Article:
Augustine established that the distension of the mind is a necessary condition of our perceiving temporal wholes. At the same time, as Teske explains, this condition is unnatural to the rational soul and results from original sin.
The essays in this book, by a variety of leading Augustine scholars, examine not only Augustine's multifaceted philosophy and its relation to his epoch-making theology, but also his practice as a philosopher, as well as his relation to other philosophers both before and after him. Thus the collection shows that Augustine's philosophy remains an influence and a provocation in a wide variety of settings today.
The heart of Book Two of De Iibero arbitrio is devoted to a lengthy argument that concludes that God is and is truly and sovereignly. This argument rests upon two crucial principia that have been called the principles of subordination and participation. An examination of their function in the argument reveals that Augustine could hardly have thought that he had produced a demonstration of God’s existence.
The paper explores three areas in which Avicenna had an important influence on the metaphysics of Henry of Ghent: first, in developing an argument for the existence of God in metaphysics rather than in physics; secondly, in his intentional distinction between essence and existence; and thirdly, in his arguments not merely that there is only one God, but that it is impossible for there to be many gods, his arguments which Henry clearly took from books one and eight of Avicenna’s (...) ’Metaphysics’. (shrink)
149 JOURNAL OF THE HISTORY OF PHILOSOPHY 34: ~ JANUARY 1996 theology and intellectual history. One should value the information it provides and the methodological lessons it has to teach but not rely too heavily on its presentation of philosophical issues and arguments. BONNIE KENT Columbia University Jorge J. E. Gracia, editor. Individuation in Scholasticism: The Later Middle Ages and the Counter-Reformation, r r5o-x65o. Albany: State University of New York Press, 1994. Pp. xiv + 619. Paper, $22.95. This impressive volume (...) focussing upon the problem of individuation in scholastic phi- losophy from the beginning of the thirteenth century up to the middle of the seven- teenth presents eighteen essays on individual medieval and Counter-Reformation think- ers written by some of the finest scholars in those periods. Four introductory chapters set forth the problem of individuation for the periods in question, explore the legacy of the early... (shrink)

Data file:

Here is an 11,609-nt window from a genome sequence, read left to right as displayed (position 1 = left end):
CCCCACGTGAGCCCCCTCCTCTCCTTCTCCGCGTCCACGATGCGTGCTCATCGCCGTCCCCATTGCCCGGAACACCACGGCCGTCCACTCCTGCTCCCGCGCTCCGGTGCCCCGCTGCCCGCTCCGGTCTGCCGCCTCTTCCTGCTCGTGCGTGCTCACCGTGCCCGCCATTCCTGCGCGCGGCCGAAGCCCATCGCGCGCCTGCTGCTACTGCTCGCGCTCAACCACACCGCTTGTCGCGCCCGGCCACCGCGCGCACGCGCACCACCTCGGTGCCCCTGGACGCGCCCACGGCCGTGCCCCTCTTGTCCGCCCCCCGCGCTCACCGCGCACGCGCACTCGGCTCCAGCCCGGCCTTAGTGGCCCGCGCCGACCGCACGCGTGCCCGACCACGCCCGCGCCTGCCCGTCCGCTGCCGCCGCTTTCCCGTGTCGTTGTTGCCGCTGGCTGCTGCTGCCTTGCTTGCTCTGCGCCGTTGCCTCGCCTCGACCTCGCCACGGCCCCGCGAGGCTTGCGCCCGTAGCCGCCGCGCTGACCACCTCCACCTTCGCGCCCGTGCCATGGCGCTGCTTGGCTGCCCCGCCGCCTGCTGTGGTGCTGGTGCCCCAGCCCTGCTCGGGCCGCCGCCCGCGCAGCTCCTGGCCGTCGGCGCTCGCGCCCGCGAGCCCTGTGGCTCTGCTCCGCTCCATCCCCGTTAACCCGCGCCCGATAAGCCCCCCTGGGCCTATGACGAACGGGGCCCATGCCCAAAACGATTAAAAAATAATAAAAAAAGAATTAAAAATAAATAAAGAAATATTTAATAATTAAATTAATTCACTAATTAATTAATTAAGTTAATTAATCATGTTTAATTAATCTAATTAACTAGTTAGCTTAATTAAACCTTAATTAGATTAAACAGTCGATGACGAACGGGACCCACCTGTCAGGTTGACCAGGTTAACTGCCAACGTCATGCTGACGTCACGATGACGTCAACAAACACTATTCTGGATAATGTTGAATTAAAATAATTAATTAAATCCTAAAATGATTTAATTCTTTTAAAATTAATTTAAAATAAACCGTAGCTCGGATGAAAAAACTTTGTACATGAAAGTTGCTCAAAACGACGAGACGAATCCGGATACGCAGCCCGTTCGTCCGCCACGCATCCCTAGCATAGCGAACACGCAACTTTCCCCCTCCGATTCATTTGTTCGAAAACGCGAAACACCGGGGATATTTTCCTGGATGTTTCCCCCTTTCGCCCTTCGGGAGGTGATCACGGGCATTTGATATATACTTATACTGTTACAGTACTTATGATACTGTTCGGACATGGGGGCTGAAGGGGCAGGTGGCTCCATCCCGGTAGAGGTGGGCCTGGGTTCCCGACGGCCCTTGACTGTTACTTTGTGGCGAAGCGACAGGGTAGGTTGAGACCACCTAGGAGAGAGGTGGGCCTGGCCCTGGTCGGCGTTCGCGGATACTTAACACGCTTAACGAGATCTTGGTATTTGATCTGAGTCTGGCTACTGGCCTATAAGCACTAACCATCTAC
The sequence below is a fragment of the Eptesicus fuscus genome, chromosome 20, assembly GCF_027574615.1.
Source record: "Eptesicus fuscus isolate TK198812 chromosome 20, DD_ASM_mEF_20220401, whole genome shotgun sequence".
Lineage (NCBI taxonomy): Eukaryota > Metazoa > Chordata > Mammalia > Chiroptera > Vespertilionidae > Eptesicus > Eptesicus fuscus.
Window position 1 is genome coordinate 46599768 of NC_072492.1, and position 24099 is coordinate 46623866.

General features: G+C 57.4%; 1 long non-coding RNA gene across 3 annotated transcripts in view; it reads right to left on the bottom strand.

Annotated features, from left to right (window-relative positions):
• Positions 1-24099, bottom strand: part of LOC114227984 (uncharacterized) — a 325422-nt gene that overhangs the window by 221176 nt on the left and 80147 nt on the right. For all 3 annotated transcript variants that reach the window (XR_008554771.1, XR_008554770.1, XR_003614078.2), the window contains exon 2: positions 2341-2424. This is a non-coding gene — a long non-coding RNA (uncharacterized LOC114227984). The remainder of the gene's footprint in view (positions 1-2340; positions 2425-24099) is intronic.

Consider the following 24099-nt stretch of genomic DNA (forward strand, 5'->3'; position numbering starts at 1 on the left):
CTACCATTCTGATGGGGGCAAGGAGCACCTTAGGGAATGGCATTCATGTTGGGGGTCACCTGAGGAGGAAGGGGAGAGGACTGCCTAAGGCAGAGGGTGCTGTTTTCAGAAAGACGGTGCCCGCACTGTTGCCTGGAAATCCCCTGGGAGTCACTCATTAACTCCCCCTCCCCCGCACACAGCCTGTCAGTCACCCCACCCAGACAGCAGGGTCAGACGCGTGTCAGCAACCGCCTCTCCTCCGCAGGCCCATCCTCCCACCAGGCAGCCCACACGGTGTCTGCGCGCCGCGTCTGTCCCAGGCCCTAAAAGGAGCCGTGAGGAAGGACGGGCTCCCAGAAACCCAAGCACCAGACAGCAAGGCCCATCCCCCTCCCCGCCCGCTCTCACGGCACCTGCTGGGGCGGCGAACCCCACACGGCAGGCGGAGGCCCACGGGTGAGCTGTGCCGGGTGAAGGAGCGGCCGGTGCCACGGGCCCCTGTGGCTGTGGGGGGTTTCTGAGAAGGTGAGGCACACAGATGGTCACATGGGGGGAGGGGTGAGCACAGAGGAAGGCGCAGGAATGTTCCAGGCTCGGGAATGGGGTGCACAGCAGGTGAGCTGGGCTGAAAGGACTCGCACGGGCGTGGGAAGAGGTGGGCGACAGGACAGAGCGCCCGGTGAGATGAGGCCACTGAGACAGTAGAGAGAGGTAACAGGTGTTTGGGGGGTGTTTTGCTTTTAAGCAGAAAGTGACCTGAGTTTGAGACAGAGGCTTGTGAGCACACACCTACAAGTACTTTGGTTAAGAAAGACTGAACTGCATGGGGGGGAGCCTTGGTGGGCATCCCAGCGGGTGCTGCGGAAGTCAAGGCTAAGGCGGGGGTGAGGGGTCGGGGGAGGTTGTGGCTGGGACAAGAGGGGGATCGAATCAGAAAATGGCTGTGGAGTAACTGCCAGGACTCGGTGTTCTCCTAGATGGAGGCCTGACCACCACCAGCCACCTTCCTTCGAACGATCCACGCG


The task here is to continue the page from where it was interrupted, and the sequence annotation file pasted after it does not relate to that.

The present volume contains a sixteen-page introduction that briefly sums up Suárez’s life and works, outlines the contents of the Metaphysical Disputations, and then presents a summary of the two disputations translated, which is valuable because of Suárez’s tendency to ramble and to include almost every imaginable detail from the thought of his predecessors. The heart of the volume is the translation of the two disputations; it is followed by a list of persons to whom Suárez alludes and a brief (...) identification of them—an invaluable addition since in many cases most readers would not otherwise know to whom the Jesuit philosopher is referring. The bibliography is particularly helpful in listing the thirteen other disputations that have been translated into English and in providing a select guide to secondary sources for further reading. (shrink)
This volume is a sequel to Phoenix of His Age: Interpretations of Erasmus c 1550-1750, the author's earlier study of Erasmus's reputation from the time of his death until the middle of the eighteenth century. The present volume offers a fascinating account of the reception of Erasmus during the period from around 1750 to the first quarter of the present century. The volume is divided into a brief introduction and two parts: a shorter first part covering the ages of Enlightenment, (...) Romanticism, and Revolution; and a longer second part dealing with the nineteenth century and after. Mansfield's two books look for an explanation for the continued interest in Erasmus during the past four centuries on the part of persons of quite different persuasions and backgrounds. (shrink)